2.11. LigandFit/DS Docking

LigandFit method is an accurate orientation of the ligands into the protein active site region. The crystal structure determination of a basic PLA2 from common krait (Bungarus caeruleus) (PDB:1DPY) obtained from the RCSB Protein Data Bank (PDB) was used in computational study. At first, protein was prepared by removing all the water molecules and heteroatoms. Hydrogen atoms where added to the target protein structure using CHARMM force field as available in DS package V2.5 fallowed by minimization of added hydrogen using Smart Minimizer Protocol [34]. Throughout the docking process the top ten conformations were generated for each ligand after the energy minimization method based on steepest descent method and conjugate gradient method. Each of the saved conformation was evaluated and then ranked using the scoring function including Ligscore1, Ligscore2, PLP1, PLP2, JAIN, PMF, and LUDI. Visual inspections of receptor-ligand interaction were selected based on the Jain score for further evaluation [35]. The ligand which showed good hydrophobic and hydrogen bond interaction with active site I region of the receptor protein showed the possible character for neutralizing the activity of PLA2 from Bungarus caeruleus venom.

2.12. Glide

In the case of Glide v4.5, protein coordinates were preprocessed for docking using the Protein Preparation Wizard provided in the Schrodinger Maestro environment. Hydrogen atoms were added, and the bond orders were assigned after deleting the monomer B as well as water molecules. Assignment of protonation states was carried out followed by hydrogen bond optimization for hydroxyl group residues. The hydrogen atoms were then minimized with the OPLS2005 force field. Grid calculations were performed for the protein residues of the active sites coordinates. Initially Glide performs a complete systematic search of the conformational, orientational, and positional space of the docked ligand, eliminating unwanted conformations using scoring and followed by energy optimization. Finally the conformations are further refined via a Monte Carlo sampling of pose conformation. Predicting the binding affinity and rank-ordering ligands in database screens was implemented by modified and expanded version of the ChemScore18 scoring function. For our studies, three-dimensional crystal structure of a novel phospholipase A2 from Indian common krait was used (PDB:1DPY) with a resolution of 2.45 Å. Solvent molecules were deleted and bond order for crystal ligand and protein were adjusted and minimized up to 0.30 Å RMSD. Using standard precision (SP) mode of Glide software, docking studies were performed [34, 35].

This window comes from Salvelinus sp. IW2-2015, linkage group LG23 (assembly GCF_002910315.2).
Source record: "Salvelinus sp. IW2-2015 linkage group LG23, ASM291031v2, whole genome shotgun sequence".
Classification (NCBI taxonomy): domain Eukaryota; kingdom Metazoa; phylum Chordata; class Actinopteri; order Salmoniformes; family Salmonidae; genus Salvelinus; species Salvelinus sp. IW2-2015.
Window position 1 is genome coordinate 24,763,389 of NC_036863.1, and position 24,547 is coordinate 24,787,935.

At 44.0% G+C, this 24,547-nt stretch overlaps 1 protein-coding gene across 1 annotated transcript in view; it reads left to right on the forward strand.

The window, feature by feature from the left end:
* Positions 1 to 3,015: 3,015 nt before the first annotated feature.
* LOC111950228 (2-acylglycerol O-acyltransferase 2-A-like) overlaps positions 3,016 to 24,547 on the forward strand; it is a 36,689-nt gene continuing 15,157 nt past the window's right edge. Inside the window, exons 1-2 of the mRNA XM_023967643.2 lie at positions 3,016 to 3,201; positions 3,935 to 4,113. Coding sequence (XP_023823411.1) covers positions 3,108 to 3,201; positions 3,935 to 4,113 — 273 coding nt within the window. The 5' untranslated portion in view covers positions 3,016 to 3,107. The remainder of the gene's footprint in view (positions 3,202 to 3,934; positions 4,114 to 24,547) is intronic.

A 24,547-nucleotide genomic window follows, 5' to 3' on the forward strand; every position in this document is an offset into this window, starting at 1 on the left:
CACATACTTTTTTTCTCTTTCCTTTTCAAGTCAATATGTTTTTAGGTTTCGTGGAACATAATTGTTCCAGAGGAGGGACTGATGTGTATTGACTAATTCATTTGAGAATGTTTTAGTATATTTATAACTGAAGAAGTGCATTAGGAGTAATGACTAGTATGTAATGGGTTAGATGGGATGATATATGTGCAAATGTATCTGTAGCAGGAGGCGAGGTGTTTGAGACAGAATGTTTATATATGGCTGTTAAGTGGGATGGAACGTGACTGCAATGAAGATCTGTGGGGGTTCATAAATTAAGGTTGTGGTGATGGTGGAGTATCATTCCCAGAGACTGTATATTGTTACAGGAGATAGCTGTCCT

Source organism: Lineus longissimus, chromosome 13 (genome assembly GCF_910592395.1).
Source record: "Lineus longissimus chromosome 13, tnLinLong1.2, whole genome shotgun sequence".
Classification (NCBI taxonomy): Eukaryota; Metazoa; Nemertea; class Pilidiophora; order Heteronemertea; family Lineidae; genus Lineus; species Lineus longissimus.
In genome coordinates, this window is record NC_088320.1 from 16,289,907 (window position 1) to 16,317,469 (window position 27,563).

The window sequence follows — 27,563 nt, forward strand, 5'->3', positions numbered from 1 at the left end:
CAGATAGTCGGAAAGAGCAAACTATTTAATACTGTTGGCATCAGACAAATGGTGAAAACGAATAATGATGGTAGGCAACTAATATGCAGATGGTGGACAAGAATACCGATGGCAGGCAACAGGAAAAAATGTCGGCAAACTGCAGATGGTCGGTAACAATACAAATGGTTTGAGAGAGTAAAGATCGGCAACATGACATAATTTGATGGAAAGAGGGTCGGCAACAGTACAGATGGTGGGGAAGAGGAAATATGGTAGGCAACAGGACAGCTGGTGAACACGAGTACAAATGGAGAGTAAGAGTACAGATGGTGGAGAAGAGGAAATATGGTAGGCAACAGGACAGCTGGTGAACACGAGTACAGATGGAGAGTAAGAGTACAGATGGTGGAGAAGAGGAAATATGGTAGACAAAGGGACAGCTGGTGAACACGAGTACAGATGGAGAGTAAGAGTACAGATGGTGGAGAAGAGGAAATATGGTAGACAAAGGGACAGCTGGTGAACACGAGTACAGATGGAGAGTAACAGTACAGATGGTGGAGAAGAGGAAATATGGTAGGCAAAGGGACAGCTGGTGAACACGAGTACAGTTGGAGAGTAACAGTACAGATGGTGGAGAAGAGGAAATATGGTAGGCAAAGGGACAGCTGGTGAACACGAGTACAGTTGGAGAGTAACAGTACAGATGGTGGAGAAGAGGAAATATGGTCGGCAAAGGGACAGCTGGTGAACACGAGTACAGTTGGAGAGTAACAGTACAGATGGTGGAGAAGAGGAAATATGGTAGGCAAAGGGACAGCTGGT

3. Results

3.1. Determination of Acute Toxicity (ALD50)

The LD50 of Russell’s viper and Indian cobra venom was established at 0.44 mg/kg and 0.28 mg/kg (20 g body weight) suspension in physiological saline on mice after intraperitoneal injection. All the test samples AB, LA and TI employed in acute toxicity study do not show any sign of abnormality and mortality applying dose of 2000 mg/kg in experimental animals for a period of 48 hrs initially and then after for a week of observation. Therefore 2000 mg/kg dose was considered as ALD50 cut off the dose (safe dose); accordingly 1/10 and less of that dose was selected for in vivo experiments.

3.2. In Vitro Anti Snake Venom Activity

The results of in vitro antivenom activities of aqueous extracts of AB, TI, and LA are shown in Table 1. For all in vitro assays aqueous extracts of AB was found to inhibit cobra venom effectively with IC50 values of 86 μg, 74 μg, and 386 μg for PLA2 inhibition activity, inhibition of ADP-induced platelet aggregation, and inhibition of venom induced hemolysis assay, respectively. Whereas in case of Russell’s viper venom LA showed highest activity with IC50 values of 134 μg, 109 μg, and 252 μg, respectively.

tab1
Table 1: In vitro antisnake venom activity of aqueous extracts of AB, TI, and LA.

3.3. In Vivo Anti Snake Venom Activity

The viper and cobra venom-induced lethality was neutralized by the aqueous extract of AB, TI, and LA in a dose-dependent manner, with the dose of 200 mg/kg (p.o) of LA showing more significant protection against Russell’s viper venom. Whereas AB with the dose 200 mg/kg (p.o) protected against cobra venom. Approximately 200 mg/kg b.w. of polyherbal extract formulation in the ratio of (1 : 1 : 1 = AB : TI : LA) showed common antidote activity against both Russell’s viper and Cobra venom (Tables 2 and 3). Venom-induced hemorrhagic activity was significantly inhibited by administration of the plant extracts (Table 4).

tab2
Table 2: Effect of the aqueous extract of  AB, TI, and LA on the lethality of Naja Naja venom.
tab3
Table 3: Effect of  the aqueous extract of  AB, TI, and LA on the lethality of Russell’s viper venom.
tab4